Behind the scenes of filming a socially distant Yom Kippur — in July
The High Holidays always arrive either early or late. Never once are they on time. But this year, when Yom Kippur arrived in mid-July, and Rosh Hashanah was on the 13th of the Hebrew month of Elul instead of the first of Tishrei, “early” took on a new meaning for me.
Congregation Shomrei Emunah, my synagogue in Montclair, NJ had decided early-on that “traditional (High Holiday) services will not be possible.” It distributed a survey to its members, asking us what an alternative might look like.
“What do you most look forward to about the Holidays?” the questionnaire asked. On a scale of one to three, we rated the importance of each of the following: sitting in the sanctuary, albeit socially distanced and in small numbers; celebrating with family; listening to the Rabbi’s sermon, listening to the Shofar blowing; singing familiar melodies and so on.
Based on the results of the survey — and before you could say Shana Tova — Rabbi Greenstein and the newly created “Moving Forward Task Force” began planning virtual services. Our journey toward teshuvah (repentance) in this pandemic New Year would consist of a combination of live and recorded portions of our liturgy and traditions.
And that is how I found myself chanting the third aliyah of the Yom Kippur Torah reading in my living room on July 13. My husband video-recorded me, following specific directions: Set the phone on the highest resolution, frame it horizontally and make sure there is enough light on the subject’s face. After a few attempts, we deemed it a success.
So why did I feel out of sync? First of all, I was reading about slaughtering he-goats and sprinkling bull’s blood on the ark cover from my phone screen, not from the actual Torah. I could not simulate an ark or bimah in my home, so I did the next best thing; I stood in front of a wall with three family ketubot (Jewish marriage contracts) as I tried to invoke a Jewish setting.
I traded my summer uniform of shorts and a tank top for a five minute Yom Tov dress. I put on jewelry, the first time since the pandemic began. A dab of lipstick and some eye-liner? Sure, why not!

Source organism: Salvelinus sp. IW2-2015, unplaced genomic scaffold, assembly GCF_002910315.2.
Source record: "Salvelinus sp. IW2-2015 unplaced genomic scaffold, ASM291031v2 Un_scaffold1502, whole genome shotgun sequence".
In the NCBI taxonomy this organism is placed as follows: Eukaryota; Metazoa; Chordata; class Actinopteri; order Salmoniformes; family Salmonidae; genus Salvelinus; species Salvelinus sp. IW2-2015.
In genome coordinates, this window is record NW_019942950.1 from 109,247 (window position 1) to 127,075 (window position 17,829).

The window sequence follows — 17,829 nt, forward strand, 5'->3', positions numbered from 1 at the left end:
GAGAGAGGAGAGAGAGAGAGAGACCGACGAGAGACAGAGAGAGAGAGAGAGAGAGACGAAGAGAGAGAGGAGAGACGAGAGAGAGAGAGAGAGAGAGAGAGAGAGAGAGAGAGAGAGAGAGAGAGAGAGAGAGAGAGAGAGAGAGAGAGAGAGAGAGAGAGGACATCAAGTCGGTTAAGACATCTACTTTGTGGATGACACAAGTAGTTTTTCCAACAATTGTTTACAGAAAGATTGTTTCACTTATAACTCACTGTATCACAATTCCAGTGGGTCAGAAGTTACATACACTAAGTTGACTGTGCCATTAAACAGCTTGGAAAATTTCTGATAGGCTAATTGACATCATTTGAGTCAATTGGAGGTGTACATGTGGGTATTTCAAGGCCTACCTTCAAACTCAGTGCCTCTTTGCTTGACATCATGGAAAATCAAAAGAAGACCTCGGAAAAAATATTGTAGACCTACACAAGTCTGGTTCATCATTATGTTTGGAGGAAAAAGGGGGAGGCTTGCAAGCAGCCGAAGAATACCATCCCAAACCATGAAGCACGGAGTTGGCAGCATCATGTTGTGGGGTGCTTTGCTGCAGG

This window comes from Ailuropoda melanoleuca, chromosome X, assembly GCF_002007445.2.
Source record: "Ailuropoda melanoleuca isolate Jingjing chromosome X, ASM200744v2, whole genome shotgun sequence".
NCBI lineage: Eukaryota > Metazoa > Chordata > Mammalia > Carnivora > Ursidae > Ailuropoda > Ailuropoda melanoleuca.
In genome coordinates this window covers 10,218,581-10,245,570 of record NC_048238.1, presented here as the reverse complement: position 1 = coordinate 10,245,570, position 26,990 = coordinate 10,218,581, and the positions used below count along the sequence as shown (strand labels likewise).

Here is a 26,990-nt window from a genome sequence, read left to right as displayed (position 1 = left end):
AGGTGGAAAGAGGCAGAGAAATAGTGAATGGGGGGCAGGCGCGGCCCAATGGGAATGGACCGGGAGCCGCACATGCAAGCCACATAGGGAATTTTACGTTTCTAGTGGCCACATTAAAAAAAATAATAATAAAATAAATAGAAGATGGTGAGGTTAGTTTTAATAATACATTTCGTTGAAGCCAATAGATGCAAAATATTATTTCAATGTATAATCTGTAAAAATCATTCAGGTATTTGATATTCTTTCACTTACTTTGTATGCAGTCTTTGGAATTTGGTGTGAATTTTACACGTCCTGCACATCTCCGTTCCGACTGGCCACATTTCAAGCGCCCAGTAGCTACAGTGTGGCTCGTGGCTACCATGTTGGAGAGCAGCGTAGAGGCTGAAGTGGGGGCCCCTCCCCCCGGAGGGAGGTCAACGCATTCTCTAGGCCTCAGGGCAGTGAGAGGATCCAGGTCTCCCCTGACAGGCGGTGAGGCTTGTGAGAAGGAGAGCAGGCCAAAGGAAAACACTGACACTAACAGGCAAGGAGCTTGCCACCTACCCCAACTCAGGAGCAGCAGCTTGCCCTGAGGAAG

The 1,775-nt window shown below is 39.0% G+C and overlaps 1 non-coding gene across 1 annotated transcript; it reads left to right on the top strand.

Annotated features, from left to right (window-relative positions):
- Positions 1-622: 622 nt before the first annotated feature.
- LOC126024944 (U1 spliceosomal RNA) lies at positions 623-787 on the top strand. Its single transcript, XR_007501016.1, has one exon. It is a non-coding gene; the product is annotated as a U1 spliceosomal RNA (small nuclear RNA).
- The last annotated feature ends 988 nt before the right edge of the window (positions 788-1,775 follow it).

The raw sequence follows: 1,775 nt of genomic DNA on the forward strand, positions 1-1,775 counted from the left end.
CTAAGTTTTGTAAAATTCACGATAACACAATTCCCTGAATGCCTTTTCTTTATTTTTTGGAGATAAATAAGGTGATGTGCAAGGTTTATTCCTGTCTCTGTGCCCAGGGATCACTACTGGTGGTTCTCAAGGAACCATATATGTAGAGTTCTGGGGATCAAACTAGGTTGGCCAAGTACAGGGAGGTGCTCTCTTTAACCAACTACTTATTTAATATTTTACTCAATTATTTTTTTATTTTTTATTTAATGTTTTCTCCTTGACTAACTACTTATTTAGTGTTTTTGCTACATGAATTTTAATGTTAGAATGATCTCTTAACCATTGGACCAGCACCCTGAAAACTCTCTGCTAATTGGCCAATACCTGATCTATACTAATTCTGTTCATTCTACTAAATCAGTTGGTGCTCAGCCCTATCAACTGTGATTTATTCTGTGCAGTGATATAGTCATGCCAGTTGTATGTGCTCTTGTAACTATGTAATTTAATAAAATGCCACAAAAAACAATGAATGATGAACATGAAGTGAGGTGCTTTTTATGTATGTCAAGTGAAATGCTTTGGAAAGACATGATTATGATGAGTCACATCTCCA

Reading Torah requires wearing a kippah and tallit. But does it also require reciting a blessing for wrapping myself in a prayer shawl when I am reading from my phone in my living room? To add to my asynchronous feeling, I hadn’t said one al cheit – “For the sin which we have committed before Thee” — and my stomach wasn’t growling. There was no one to wish Gemar Chatimah Tova, to have an easy fast.
My topsy-turvy Days of Awe continued when I chanted the Haftorah for the first day of Rosh Hashanah on September 3rd instead of on the holiday’s actual date, September 19th. I am always humbled to receive this honor. This year was no different. Except it was. The last time I had been at the synagogue was on Purim 2020, a bizarre night of revelry and foreboding. Now, on this hot summer day, the synagogue was a recording studio.
As I sang Hannah’s heartrending prayer beseeching God to open her womb (1 Samuel 1-2:20), I gazed at a room filled with strangers, boom microphones, professional lighting equipment and computer monitors. Absent were the familiar faces, the holiday prayer books, and the communal cry imploring God to inscribe us in the Book of Life.
Recording in advance of the High Holidays was not my first adventure with Zoom. Since March, Zoom and I have become best friends. The first time I had heard of the program was at my grandson’s virtual bris in mid-March. Subsequently, Shabbat services, holiday celebrations and life cycle events have filled my computer screen. As a matter of fact, I attended my first Zoom wedding on Labor Day weekend. It is impossible to keep up with all the Zoom invitations for cooking classes, concerts and lectures. I meet my adult ESL students in Zoom classes, just another way of staying connected in a two-dimensional world.
But somehow, it felt disingenuous to be plopped into these pre-recorded Days of Awe for a Zoom New Year. There was no awe in my recording studio/living room or in the recording studio/synagogue.
I thought back to the original congregational survey. I had given the highest rating to celebrating with family, especially now that I have two grandchildren who will hear the shofar blasts for the first time. I can smell my husband’s round challot, as he bakes one after another for all the fall holidays. I picture Erev Rosh HaShana dinner with our friends, a 33-year tradition that has been interrupted by the pandemic.
However, I underestimated the value of a congregation. My senses work overtime when I am part of a community that celebrates in person in a sanctuary. How did I ever take it for granted? This year, there will be no saving seats for friends, no squeezing to make room for one more person in our row. There will be no harmonies in the Avinu Malkenu prayer. I’ll miss the handshakes and the hugs. Who will have a pregnant belly? Who will push a stroller for the first time or walk with a cane? Whose absence will we mourn?
Instead, we will sit in the comfort of our home, sharing the New Year with children and grandchildren. As we follow the squares in the “gallery” on our computer screen, the integral moments of the service will be stitched together like a beautiful quilt. I hope our collective joy and trepidation will magically burst through the squares and into our home, as we pray for a healthier, saner and kinder world in 5781.